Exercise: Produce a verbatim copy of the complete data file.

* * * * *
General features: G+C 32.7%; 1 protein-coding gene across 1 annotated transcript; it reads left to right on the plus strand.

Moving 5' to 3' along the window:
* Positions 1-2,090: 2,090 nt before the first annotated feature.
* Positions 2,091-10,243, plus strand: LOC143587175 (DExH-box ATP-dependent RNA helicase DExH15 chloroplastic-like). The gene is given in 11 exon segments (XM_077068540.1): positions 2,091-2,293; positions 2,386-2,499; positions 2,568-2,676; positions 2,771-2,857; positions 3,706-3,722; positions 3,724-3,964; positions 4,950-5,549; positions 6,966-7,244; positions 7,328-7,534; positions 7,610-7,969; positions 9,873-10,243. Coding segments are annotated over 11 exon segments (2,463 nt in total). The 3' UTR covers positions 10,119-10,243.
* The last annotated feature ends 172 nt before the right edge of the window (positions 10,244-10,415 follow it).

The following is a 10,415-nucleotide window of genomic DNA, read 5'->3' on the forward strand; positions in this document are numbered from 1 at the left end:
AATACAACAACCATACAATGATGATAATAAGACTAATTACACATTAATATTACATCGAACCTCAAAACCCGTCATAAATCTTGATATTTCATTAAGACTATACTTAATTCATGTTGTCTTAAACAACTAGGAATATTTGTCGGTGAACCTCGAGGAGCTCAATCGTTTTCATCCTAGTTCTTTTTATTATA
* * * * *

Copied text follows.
General features: G+C 32.7%; 1 protein-coding gene across 1 annotated transcript; it reads left to right on the plus strand.

Moving 5' to 3' along the window:
* Positions 1-2,090: 2,090 nt before the first annotated feature.
* Positions 2,091-10,243, plus strand: LOC143587175 (DExH-box ATP-dependent RNA helicase DExH15 chloroplastic-like). The gene is given in 11 exon segments (XM_077068540.1): positions 2,091-2,293; positions 2,386-2,499; positions 2,568-2,676; positions 2,771-2,857; positions 3,706-3,722; positions 3,724-3,964; positions 4,950-5,549; positions 6,966-7,244; positions 7,328-7,534; positions 7,610-7,969; positions 9,873-10,243. Coding segments are annotated over 11 exon segments (2,463 nt in total). The 3' UTR covers positions 10,119-10,243.
* The last annotated feature ends 172 nt before the right edge of the window (positions 10,244-10,415 follow it).

The following is a 10,415-nucleotide window of genomic DNA, read 5'->3' on the forward strand; positions in this document are numbered from 1 at the left end:
AATACAACAACCATACAATGATGATAATAAGACTAATTACACATTAATATTACATCGAACCTCAAAACCCGTCATAAATCTTGATATTTCATTAAGACTATACTTAATTCATGTTGTCTTAAACAACTAGGAATATTTGTCGGTGAACCTCGAGGAGCTCAATCGTTTTCATCCTAGTTCTTTTTATTATA